You will be able to avoid troubleshooting or even bother thinking about a problem if you forward it to your full team!

You will be able to conceal your body language so that nobody will know you haven’t got a clue about what you’re talking about; when suspicion arises, you can attach old confusing and obscure threads that will implicitly demonstrate you have known the topic all along

Somebody else will eventually do your work, yippeeee!

So, are you buying it?

Mind maps as a testing tool bug me a lot

I use Mindmup.com for my mindmaps
I use Mindmup.com for my mindmaps

There is one thing that bugs me about mind maps as a testing tool, it really bugs me a lot.

Don’t get me wrong, I find mind maps a great collaboration tool to get ideas out of people’s heads and put them on paper. They are great for designing a test plan, a few testers can sit down, brainstorm and create a map that can be efficiently used as a complete plan.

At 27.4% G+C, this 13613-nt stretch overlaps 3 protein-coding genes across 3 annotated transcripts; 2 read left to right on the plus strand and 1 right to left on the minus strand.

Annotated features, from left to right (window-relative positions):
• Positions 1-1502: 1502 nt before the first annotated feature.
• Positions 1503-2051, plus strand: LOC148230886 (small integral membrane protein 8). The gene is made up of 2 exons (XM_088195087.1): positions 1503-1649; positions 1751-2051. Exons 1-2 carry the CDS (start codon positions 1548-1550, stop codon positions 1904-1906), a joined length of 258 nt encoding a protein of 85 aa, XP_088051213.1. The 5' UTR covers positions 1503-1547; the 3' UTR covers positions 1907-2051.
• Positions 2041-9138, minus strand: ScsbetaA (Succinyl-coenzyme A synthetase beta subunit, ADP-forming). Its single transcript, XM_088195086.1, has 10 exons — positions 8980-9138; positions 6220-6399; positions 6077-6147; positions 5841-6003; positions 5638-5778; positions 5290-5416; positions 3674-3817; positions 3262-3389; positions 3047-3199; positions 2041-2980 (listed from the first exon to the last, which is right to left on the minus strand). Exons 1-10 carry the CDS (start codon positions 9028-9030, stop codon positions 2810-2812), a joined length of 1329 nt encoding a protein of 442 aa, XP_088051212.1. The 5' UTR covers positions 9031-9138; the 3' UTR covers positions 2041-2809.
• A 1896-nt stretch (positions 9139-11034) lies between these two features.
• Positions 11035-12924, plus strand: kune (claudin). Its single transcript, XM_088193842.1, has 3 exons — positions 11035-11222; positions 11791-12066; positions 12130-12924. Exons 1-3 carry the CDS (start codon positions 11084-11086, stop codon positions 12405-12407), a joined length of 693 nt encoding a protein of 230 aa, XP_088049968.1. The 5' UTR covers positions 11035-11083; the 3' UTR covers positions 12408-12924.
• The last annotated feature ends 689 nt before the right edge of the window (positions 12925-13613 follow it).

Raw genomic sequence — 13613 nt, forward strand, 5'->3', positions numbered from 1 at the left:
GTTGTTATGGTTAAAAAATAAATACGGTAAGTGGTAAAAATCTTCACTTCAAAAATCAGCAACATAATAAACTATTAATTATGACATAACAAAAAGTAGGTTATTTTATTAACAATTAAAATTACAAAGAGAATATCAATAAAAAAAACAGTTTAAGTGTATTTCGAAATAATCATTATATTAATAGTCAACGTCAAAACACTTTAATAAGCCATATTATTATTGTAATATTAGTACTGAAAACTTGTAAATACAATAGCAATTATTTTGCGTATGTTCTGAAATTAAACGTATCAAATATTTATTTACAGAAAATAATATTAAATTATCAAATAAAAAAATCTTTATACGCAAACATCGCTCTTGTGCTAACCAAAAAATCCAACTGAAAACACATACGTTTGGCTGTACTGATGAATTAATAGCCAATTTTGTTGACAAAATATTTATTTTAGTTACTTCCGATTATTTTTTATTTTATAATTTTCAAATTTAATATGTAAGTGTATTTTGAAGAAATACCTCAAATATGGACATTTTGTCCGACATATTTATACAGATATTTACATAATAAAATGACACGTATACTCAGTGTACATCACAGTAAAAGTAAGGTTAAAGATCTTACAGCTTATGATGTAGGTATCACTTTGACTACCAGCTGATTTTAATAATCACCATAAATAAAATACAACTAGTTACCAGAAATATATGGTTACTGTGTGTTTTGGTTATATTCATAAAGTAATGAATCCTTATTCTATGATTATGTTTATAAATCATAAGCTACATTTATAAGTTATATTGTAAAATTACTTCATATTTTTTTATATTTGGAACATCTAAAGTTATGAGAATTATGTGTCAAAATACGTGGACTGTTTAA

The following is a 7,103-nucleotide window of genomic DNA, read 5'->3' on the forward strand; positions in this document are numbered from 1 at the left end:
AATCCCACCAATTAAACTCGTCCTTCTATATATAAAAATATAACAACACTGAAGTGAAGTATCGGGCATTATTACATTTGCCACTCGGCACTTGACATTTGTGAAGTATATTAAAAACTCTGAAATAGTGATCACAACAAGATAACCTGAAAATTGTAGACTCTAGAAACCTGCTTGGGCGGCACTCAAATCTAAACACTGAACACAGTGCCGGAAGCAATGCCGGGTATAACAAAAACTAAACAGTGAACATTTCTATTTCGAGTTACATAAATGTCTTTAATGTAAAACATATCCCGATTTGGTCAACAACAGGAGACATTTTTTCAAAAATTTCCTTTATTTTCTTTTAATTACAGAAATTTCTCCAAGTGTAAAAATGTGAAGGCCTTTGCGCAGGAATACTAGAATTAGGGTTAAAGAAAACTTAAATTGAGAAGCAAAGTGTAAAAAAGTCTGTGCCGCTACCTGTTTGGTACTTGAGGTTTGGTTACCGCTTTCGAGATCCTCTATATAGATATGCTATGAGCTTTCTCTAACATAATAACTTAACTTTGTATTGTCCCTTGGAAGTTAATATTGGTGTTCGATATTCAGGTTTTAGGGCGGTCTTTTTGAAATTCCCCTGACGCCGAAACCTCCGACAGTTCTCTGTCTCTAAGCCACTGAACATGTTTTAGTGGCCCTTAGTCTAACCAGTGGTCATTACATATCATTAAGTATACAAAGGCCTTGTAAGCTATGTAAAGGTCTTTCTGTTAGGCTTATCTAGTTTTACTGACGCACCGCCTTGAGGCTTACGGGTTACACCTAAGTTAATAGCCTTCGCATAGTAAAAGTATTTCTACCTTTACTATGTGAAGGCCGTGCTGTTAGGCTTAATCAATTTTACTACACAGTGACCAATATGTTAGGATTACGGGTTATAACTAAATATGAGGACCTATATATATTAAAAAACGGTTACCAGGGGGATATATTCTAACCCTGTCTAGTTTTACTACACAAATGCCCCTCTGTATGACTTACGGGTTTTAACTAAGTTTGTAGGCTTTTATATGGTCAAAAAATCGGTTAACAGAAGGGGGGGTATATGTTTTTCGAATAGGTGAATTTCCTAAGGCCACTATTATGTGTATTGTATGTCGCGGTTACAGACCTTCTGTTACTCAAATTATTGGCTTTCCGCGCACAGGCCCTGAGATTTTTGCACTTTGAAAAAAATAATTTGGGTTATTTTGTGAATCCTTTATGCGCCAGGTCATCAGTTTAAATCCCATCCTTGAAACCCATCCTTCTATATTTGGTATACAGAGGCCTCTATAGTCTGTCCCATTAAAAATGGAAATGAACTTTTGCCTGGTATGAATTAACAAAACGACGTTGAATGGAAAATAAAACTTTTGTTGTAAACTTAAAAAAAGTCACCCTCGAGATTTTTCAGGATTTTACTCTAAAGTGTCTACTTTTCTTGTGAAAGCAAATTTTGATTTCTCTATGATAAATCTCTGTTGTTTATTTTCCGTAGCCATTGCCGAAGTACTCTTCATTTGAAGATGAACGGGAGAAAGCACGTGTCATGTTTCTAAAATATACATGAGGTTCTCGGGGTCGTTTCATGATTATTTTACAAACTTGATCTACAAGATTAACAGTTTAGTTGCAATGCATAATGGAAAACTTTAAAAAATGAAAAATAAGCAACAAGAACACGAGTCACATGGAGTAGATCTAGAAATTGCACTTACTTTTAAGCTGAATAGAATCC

So what bothers me so much?

This: “Why don’t we do the same exercise together with the developers before the code is written?”

Are we so obsessed with finding bugs that we cannot share our thought process and help PREVENT (yes prevent) the defects instead of catching developers out and wasting customer’s money and time?

I really hope that somebody out there will give me a valid reason why we shouldn’t shift left the mind map creation and prevent the defects instead of detecting them.

Otherwise we should start doing it now, no excuses.

CIAC – Certified Ignorant And Curious

Madrid Is a beautiful city
Madrid Is a beautiful city

Speaking and learning about other people’s ideas at a conference is an incredibly energizing activity for me. The reason, I believe, is the fact that I am naturally very curious; people’s thoughts and ideas generally satisfy my curiosity at least for a few hours.

On Wednesday evening, in Madrid, I was involved in the ExpoQA “Great debate” where speakers, sponsors and the conference goers discussed various topics in an open session.